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HUD recently released Worst Case Housing Needs 2009: A Report to Congress.

HUD recently released Worst Case Housing Needs 2009: A Report to Congress. This report, part of a long-standing series, details major housing problems faced by American renter families. HUD defines the term "worst case needs" as very low-income families who do not receive housing assistance and who either pay more than half their monthly income for rent, or live in severely substandard housing, or both. In 2009, there were 7.10 million worst case needs households — a major (20%) increase over the level previously reported in 2007.


Key Findings:
·  There has been a disturbing overall upward trend in worst case housing needs, with an almost 42% increase since 2001; more than 6% of all households are now facing such needs.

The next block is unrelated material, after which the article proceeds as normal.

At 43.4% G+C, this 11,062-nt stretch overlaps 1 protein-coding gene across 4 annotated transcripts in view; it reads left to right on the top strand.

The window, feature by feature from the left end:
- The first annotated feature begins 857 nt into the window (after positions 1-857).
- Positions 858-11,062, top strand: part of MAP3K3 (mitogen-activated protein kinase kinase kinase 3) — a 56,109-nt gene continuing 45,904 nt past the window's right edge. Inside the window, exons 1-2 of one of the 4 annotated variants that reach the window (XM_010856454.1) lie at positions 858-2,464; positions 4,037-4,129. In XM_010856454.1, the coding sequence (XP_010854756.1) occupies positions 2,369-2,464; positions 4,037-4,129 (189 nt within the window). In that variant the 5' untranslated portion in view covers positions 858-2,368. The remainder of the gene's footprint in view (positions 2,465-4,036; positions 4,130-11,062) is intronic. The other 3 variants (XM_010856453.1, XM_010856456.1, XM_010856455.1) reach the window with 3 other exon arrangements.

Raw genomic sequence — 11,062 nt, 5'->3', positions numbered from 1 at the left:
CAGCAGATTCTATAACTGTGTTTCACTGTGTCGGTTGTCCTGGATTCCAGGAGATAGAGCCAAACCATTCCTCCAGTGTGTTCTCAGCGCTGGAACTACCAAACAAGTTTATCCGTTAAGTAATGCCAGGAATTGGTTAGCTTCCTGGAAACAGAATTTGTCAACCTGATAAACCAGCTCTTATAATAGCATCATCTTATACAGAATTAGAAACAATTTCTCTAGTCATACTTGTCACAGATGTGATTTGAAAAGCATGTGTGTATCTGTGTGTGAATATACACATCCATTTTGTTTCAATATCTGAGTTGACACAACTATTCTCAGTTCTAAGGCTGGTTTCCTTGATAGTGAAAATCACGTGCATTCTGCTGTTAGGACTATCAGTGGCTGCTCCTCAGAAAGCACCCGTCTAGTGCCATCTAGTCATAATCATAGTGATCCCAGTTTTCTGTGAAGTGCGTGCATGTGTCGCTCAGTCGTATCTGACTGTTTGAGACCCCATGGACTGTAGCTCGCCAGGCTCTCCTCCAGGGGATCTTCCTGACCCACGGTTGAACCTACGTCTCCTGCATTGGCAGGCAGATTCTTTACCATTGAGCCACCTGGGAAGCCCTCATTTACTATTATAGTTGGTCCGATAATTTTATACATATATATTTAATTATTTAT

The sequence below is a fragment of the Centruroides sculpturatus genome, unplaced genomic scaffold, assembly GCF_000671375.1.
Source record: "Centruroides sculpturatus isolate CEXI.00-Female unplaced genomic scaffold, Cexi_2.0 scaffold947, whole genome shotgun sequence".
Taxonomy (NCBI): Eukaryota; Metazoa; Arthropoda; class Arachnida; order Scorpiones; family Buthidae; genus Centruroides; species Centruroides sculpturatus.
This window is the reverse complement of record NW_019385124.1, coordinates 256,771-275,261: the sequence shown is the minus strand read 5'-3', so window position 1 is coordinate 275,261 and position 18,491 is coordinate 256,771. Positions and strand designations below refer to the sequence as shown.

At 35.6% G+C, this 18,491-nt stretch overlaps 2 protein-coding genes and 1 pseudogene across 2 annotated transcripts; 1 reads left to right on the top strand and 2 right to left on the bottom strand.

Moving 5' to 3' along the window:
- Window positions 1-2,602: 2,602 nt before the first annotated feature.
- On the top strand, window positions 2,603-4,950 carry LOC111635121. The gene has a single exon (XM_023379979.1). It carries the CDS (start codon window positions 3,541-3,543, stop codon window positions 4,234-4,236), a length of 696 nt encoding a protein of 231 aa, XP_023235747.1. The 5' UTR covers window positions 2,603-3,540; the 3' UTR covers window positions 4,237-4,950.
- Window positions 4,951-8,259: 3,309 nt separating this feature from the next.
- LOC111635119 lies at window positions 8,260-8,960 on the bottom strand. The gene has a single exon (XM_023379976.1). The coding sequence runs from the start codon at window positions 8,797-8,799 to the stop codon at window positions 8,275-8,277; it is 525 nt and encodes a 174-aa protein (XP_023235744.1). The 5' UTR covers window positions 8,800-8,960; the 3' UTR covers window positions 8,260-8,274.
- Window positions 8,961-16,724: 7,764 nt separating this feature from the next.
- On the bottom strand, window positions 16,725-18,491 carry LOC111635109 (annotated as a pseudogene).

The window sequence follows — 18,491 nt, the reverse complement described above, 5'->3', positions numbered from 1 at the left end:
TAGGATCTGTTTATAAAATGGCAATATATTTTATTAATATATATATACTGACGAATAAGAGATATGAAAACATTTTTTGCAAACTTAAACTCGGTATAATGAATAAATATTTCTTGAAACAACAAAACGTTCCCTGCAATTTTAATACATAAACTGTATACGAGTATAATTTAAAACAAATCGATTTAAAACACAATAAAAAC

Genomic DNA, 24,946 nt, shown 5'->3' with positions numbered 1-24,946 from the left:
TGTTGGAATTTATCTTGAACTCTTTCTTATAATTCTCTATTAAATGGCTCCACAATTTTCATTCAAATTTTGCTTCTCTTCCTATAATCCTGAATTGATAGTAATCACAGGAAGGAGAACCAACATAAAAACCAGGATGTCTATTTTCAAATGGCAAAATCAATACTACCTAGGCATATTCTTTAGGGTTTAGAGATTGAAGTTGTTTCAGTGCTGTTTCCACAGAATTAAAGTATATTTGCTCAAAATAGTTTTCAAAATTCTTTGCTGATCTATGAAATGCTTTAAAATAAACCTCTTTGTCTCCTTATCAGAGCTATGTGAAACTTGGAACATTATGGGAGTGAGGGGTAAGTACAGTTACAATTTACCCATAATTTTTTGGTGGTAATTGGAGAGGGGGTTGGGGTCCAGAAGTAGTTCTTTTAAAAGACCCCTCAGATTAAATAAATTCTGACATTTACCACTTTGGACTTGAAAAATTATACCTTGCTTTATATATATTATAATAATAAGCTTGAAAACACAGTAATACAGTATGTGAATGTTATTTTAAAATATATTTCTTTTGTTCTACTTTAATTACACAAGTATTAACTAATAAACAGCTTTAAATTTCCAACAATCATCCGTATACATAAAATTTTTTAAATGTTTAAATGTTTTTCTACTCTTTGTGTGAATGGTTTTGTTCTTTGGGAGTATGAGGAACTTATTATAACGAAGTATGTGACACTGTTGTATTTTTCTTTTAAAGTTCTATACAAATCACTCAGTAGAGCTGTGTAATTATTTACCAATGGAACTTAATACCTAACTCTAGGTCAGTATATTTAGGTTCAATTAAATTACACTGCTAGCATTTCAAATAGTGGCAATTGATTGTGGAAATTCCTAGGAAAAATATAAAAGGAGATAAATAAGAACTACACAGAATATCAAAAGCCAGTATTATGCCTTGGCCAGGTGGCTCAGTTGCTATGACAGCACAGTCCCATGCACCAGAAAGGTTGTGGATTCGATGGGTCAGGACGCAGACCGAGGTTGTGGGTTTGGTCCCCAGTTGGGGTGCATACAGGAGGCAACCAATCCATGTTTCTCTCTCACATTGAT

·  Dramatic increases in worst case needs were caused by shrinking incomes, as well as rent increases due to increased competition among low-income families for fewer affordable units.
·  Worst case needs affects all demographic groups and household types. Every racial/ethnic group experienced increases in worst case needs during 2007–2009, with Hispanic households having the largest increase in incidence (8 percentage points).
·  Higher-income families are competing for a limited number of affordable rental units, further driving down already low vacancy rates for the lowest-rent units. Only 36 of every 100 extremely low-income renters have affordable units available to them.
·  The share of worst case needs among very low-income renters with disabilities increased from 37.5% to 40.7% between 2007 and 2009.
·  The availability of affordable rental housing varies across regions of the country. The supply is most scarce in the West, where only 53 units are available per 100 very low-income renter households, compared with 65 in the South, 66 in the Northeast, and 87 in the Midwest.

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